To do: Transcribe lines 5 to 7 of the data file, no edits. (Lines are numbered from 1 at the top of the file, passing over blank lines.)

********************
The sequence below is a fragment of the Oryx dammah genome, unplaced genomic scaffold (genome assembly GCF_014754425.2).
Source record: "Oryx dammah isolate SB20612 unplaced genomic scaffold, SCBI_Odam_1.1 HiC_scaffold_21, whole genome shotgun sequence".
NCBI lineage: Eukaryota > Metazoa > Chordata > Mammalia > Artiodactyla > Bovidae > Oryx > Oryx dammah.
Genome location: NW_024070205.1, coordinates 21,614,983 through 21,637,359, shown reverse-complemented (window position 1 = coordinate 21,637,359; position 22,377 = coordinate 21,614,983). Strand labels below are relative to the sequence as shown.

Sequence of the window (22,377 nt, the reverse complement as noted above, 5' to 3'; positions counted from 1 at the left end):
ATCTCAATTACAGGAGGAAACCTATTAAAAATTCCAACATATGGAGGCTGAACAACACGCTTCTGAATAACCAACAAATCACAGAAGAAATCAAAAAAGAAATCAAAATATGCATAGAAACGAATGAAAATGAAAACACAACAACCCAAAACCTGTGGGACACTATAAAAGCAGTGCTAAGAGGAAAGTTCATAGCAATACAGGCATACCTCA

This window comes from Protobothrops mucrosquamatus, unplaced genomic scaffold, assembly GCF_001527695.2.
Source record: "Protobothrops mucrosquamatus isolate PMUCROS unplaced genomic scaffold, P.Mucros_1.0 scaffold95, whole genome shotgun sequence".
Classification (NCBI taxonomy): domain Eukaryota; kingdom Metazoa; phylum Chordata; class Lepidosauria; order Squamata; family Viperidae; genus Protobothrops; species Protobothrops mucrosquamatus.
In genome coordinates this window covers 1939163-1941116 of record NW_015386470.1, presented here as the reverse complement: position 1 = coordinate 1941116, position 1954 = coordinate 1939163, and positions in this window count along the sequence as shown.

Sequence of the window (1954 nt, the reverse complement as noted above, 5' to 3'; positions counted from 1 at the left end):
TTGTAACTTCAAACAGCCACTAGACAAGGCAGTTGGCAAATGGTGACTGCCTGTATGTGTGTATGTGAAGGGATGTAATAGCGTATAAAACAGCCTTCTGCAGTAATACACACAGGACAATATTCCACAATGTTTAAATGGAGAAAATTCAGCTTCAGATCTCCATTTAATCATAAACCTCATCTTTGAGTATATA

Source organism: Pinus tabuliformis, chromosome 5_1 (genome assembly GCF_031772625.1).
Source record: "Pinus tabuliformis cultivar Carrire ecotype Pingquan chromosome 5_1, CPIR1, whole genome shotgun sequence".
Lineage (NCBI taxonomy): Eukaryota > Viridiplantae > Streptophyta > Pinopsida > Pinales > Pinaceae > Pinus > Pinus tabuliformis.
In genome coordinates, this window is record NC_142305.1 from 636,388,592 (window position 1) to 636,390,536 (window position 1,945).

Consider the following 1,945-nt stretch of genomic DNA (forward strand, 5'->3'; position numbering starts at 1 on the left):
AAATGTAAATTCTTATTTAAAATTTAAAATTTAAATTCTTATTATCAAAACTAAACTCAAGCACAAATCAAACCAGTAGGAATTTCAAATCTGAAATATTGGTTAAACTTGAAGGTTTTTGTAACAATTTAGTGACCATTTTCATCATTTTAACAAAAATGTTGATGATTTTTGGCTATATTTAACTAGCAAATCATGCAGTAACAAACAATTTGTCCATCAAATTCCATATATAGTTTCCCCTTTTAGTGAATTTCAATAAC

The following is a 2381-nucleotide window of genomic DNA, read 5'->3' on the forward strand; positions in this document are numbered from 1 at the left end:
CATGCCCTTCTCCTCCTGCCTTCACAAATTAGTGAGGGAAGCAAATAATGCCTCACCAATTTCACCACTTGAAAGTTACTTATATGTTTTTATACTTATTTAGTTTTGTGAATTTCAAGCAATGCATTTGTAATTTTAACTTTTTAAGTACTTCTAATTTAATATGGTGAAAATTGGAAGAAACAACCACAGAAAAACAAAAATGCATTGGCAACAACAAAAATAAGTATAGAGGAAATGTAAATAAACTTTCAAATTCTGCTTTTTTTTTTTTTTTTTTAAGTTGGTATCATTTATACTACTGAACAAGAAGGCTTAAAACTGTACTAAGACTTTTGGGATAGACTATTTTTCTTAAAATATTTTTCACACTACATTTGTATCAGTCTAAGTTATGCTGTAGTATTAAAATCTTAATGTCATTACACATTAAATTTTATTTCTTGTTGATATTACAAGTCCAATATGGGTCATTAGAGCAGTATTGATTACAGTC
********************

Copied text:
Sequence of the window (22,377 nt, the reverse complement as noted above, 5' to 3'; positions counted from 1 at the left end):
ATCTCAATTACAGGAGGAAACCTATTAAAAATTCCAACATATGGAGGCTGAACAACACGCTTCTGAATAACCAACAAATCACAGAAGAAATCAAAAAAGAAATCAAAATATGCATAGAAACGAATGAAAATGAAAACACAACAACCCAAAACCTGTGGGACACTATAAAAGCAGTGCTAAGAGGAAAGTTCATAGCAATACAGGCATACCTCA

This window comes from Protobothrops mucrosquamatus, unplaced genomic scaffold, assembly GCF_001527695.2.